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Goro Miyazaki Says He's Confident in Upcoming Earwig and the Witch CG Film

posted on by Kim Morrissy
'I didn't consult with any of the old guys [at Ghibli] at all.'

Goro Miyazaki, the son of Studio Ghibli co-founder Hayao Miyazaki, commented on his upcoming CG feature Earwig and the Witch at a press conference on Tuesday. He described it as "a work I want everyone to see right now" and said that it was mostly created by young staff. The Mainichi Shimbun's Mantan-Web quotes him saying playfully, "I didn't consult with any of the old guys [at Ghibli] at all."

Miyazaki began by describing the heroine Earwig as follows: "She's a type of heroine who hasn't been represented in Ghibli until now, and she's a strong girl who does every conceivable thing to live how she wants to live. She feels an overwhelming pressure and withstands a lot of hardships, yet remains bright throughout it all."

He then highlighted the fact that the film is animated in full 3DCG, and then said, "I was the only one among the people at Ghibli who knows that method of creation, so I was able to push the project forward without consulting with anyone. Hayao Miyazaki told me to go ahead with it, and producer Toshio Suzuki encouraged me, saying that it seemed like a fine idea, but after that, I was left to my own devices. I was basically abandoned, so I made the anime with a young staff and didn't consult with the old guys at all."

The 82-minute feature is an anime adaptation of Diana Wynne Jones' novel of the same name, and will have its television premiere on the NHK General channel this winter. The Cannes Film Festival chose the film as part of its Official Selection this year. GKIDS will release the film in theaters in North America in early 2021.

Goro Miyazaki has previously commented that Japan has many adults but few children (due to declining birth rates and longer life expectancy), so it is tough to be a child today. He was pondering this when he first encountered the character Earwig. It was then that he realized that she would be ideal for these times, as he imagined how she would deal with troublesome adults. The director hopes "from the bottom of my heart that our cheeky, yet cute, Earwig will encourage children — and cheer adults up."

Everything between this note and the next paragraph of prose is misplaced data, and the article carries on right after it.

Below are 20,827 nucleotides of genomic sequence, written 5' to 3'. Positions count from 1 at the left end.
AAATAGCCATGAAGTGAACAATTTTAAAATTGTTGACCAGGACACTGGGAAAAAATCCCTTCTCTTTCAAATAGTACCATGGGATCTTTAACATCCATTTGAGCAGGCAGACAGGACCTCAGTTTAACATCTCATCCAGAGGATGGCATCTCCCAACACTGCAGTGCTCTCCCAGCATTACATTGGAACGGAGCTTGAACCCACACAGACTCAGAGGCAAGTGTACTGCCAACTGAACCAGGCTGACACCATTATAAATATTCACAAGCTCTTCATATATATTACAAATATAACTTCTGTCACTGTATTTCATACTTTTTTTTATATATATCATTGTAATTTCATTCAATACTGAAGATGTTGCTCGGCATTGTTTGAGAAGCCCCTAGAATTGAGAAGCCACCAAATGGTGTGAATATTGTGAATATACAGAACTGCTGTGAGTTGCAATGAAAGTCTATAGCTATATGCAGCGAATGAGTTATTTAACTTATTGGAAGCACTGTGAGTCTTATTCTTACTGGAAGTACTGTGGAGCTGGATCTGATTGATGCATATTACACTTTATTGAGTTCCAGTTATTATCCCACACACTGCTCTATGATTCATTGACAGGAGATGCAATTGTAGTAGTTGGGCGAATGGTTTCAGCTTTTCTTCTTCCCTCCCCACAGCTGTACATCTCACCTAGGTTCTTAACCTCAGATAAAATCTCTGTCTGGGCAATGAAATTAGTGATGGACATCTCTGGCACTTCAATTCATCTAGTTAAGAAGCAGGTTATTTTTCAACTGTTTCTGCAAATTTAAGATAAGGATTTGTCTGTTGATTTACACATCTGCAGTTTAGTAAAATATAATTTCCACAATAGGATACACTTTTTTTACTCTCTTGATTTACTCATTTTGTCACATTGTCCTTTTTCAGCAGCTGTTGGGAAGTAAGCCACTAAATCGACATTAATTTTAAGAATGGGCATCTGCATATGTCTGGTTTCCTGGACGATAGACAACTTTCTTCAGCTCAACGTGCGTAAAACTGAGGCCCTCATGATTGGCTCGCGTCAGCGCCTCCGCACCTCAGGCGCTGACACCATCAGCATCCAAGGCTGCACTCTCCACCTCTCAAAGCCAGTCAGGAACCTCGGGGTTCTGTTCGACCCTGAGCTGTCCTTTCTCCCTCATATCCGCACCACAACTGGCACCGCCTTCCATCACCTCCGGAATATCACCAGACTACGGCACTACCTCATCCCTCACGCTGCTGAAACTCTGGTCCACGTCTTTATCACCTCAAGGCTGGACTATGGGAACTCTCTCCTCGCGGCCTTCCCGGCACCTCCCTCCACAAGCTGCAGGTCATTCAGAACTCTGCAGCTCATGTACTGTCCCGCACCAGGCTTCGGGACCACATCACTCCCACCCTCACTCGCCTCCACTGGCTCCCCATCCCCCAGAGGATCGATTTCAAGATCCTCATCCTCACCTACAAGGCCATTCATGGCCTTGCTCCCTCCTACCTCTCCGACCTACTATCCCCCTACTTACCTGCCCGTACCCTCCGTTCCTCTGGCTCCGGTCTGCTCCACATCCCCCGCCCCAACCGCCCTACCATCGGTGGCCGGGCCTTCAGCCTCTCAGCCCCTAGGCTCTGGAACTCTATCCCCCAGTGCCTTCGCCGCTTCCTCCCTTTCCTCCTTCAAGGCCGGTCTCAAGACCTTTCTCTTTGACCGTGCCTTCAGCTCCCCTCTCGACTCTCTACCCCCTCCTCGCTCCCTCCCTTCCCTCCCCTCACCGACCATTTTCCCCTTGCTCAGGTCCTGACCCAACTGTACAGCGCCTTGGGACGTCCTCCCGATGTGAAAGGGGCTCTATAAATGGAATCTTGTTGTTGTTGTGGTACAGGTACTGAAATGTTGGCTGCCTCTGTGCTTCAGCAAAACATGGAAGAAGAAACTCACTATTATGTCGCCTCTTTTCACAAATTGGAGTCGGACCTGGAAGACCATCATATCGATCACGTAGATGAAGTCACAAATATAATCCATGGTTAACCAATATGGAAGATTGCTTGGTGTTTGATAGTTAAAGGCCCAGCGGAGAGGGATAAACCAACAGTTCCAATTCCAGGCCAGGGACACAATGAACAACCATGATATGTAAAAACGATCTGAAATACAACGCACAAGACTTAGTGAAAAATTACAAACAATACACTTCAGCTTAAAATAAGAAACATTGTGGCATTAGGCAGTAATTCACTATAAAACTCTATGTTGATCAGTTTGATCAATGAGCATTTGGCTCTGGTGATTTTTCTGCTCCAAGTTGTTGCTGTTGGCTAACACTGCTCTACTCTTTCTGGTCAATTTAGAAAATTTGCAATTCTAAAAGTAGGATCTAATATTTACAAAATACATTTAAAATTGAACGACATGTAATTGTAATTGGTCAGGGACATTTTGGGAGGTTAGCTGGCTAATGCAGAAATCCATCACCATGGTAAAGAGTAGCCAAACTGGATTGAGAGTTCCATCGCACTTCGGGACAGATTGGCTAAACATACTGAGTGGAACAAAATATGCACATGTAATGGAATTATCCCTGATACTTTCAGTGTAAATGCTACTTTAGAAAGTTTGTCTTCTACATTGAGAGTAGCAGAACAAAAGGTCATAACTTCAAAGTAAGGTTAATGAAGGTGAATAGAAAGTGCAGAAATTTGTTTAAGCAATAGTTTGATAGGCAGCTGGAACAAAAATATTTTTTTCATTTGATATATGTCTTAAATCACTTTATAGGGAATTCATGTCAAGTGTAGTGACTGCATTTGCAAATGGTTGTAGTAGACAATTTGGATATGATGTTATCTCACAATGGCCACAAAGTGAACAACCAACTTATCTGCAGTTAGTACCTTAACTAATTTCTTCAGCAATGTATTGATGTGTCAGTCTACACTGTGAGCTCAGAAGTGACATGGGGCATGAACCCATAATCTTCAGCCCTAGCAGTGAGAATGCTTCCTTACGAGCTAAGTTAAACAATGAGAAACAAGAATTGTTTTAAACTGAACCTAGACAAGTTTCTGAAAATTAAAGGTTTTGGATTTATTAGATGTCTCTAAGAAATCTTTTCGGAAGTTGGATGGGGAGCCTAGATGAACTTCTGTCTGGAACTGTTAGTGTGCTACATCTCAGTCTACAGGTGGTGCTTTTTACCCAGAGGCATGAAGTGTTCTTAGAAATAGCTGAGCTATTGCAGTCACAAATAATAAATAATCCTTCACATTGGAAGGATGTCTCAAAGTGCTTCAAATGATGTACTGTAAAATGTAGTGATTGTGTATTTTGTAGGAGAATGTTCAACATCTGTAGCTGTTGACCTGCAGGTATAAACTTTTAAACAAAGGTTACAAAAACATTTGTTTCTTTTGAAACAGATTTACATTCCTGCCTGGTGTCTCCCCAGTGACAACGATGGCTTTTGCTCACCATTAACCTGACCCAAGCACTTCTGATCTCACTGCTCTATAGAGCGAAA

Suzuki left a comment on the NHK's website musing what the world will be like after the new coronavirus disease (COVID-19). He added that this is the biggest concern for people all over the world now, and that movies and television cannot avoid dealing with this. When he previewed the movie's early footage, he often wondered if Earwig and the Witch will hold up as a work after COVID-19. He realized that this story's strong point is Earwig's cleverness. He concluded that if we have cleverness, we can overcome any troubling times.

Suzuki noted that if Pippi Longstocking (a children's literary character whom Hayao Miyazaki wanted to animate) is the "strongest girl in the world," then Earwig is the cleverest girl in the world. He described Earwig as "cheeky, yet somehow cute." As an aside, he said that if he had to describe Earwig as resembling anyone, it would be director Goro Miyazaki himself. When Suzuki mentioned that to Goro Miyazaki, the director became suddenly self-conscious.

Jones published the novel in 2011, and publisher HarperCollins describes the story:

Not every orphan would love living at St. Morwald's Home for Children, but Earwig does. She gets whatever she wants, whenever she wants it, and it's been that way since she was dropped on the orphanage doorstep as a baby. But all that changes the day Bella Yaga and the Mandrake come to St. Morwald's, disguised as foster parents. Earwig is whisked off to their mysterious house full of invisible rooms, potions, and spell books, with magic around every corner. Most children would run in terror from a house like that . . . but not Earwig. Using her own cleverness—with a lot of help from a talking cat—she decides to show the witch who's boss.

Jones' Howl's Moving Castle also inspired a 2004 anime film by Hayao Miyazaki, and the film earned an Academy Award nomination for Best Animated Feature.

Goro Miyazaki directed the Tales from Earthsea and From Up On Poppy Hill anime films at Studio Ghibli, and also directed the Internationa Emmy-winning Ronja the Robber's Daughter CG anime series at Polygon Pictures, with assistance by Studio Ghibli.

Source: The Mainichi Shimbun's Mantan-Web


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